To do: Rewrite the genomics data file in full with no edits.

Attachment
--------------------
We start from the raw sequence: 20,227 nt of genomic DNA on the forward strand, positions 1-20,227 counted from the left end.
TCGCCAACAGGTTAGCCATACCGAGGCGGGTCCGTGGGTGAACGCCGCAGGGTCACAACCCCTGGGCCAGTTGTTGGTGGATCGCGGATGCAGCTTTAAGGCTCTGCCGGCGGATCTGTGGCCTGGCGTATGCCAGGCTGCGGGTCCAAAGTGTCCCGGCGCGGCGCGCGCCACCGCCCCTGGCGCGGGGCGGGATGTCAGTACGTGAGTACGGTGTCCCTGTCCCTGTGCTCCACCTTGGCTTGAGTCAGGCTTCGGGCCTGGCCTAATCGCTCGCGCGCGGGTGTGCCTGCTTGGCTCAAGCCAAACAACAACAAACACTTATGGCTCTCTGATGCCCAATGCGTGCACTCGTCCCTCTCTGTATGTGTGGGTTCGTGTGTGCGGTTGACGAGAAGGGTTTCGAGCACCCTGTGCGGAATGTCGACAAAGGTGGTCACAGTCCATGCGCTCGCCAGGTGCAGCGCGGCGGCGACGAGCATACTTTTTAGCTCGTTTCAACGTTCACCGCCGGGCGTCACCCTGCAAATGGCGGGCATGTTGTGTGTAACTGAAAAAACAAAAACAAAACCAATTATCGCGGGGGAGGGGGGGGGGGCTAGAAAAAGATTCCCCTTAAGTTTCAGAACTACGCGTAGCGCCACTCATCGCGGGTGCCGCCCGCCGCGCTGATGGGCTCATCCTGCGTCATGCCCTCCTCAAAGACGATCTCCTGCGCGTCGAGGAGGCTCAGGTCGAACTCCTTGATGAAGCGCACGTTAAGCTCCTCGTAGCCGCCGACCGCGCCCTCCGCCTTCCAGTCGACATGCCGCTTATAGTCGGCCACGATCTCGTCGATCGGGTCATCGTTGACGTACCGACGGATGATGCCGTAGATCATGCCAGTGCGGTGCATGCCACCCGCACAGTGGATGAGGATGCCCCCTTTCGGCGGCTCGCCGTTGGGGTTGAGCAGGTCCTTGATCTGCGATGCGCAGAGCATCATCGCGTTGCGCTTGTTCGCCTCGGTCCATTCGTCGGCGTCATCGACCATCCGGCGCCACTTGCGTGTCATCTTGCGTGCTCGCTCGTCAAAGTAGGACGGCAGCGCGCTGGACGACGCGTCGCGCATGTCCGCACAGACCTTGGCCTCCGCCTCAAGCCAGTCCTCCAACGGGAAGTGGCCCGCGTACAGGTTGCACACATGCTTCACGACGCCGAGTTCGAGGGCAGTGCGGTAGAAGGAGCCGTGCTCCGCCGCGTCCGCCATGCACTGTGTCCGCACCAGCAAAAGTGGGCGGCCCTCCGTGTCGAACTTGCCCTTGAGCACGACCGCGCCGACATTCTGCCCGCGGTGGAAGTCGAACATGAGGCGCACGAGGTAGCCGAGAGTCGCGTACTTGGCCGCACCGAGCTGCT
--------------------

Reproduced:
We start from the raw sequence: 20,227 nt of genomic DNA on the forward strand, positions 1-20,227 counted from the left end.
TCGCCAACAGGTTAGCCATACCGAGGCGGGTCCGTGGGTGAACGCCGCAGGGTCACAACCCCTGGGCCAGTTGTTGGTGGATCGCGGATGCAGCTTTAAGGCTCTGCCGGCGGATCTGTGGCCTGGCGTATGCCAGGCTGCGGGTCCAAAGTGTCCCGGCGCGGCGCGCGCCACCGCCCCTGGCGCGGGGCGGGATGTCAGTACGTGAGTACGGTGTCCCTGTCCCTGTGCTCCACCTTGGCTTGAGTCAGGCTTCGGGCCTGGCCTAATCGCTCGCGCGCGGGTGTGCCTGCTTGGCTCAAGCCAAACAACAACAAACACTTATGGCTCTCTGATGCCCAATGCGTGCACTCGTCCCTCTCTGTATGTGTGGGTTCGTGTGTGCGGTTGACGAGAAGGGTTTCGAGCACCCTGTGCGGAATGTCGACAAAGGTGGTCACAGTCCATGCGCTCGCCAGGTGCAGCGCGGCGGCGACGAGCATACTTTTTAGCTCGTTTCAACGTTCACCGCCGGGCGTCACCCTGCAAATGGCGGGCATGTTGTGTGTAACTGAAAAAACAAAAACAAAACCAATTATCGCGGGGGAGGGGGGGGGGGCTAGAAAAAGATTCCCCTTAAGTTTCAGAACTACGCGTAGCGCCACTCATCGCGGGTGCCGCCCGCCGCGCTGATGGGCTCATCCTGCGTCATGCCCTCCTCAAAGACGATCTCCTGCGCGTCGAGGAGGCTCAGGTCGAACTCCTTGATGAAGCGCACGTTAAGCTCCTCGTAGCCGCCGACCGCGCCCTCCGCCTTCCAGTCGACATGCCGCTTATAGTCGGCCACGATCTCGTCGATCGGGTCATCGTTGACGTACCGACGGATGATGCCGTAGATCATGCCAGTGCGGTGCATGCCACCCGCACAGTGGATGAGGATGCCCCCTTTCGGCGGCTCGCCGTTGGGGTTGAGCAGGTCCTTGATCTGCGATGCGCAGAGCATCATCGCGTTGCGCTTGTTCGCCTCGGTCCATTCGTCGGCGTCATCGACCATCCGGCGCCACTTGCGTGTCATCTTGCGTGCTCGCTCGTCAAAGTAGGACGGCAGCGCGCTGGACGACGCGTCGCGCATGTCCGCACAGACCTTGGCCTCCGCCTCAAGCCAGTCCTCCAACGGGAAGTGGCCCGCGTACAGGTTGCACACATGCTTCACGACGCCGAGTTCGAGGGCAGTGCGGTAGAAGGAGCCGTGCTCCGCCGCGTCCGCCATGCACTGTGTCCGCACCAGCAAAAGTGGGCGGCCCTCCGTGTCGAACTTGCCCTTGAGCACGACCGCGCCGACATTCTGCCCGCGGTGGAAGTCGAACATGAGGCGCACGAGGTAGCCGAGAGTCGCGTACTTGGCCGCACCGAGCTGCT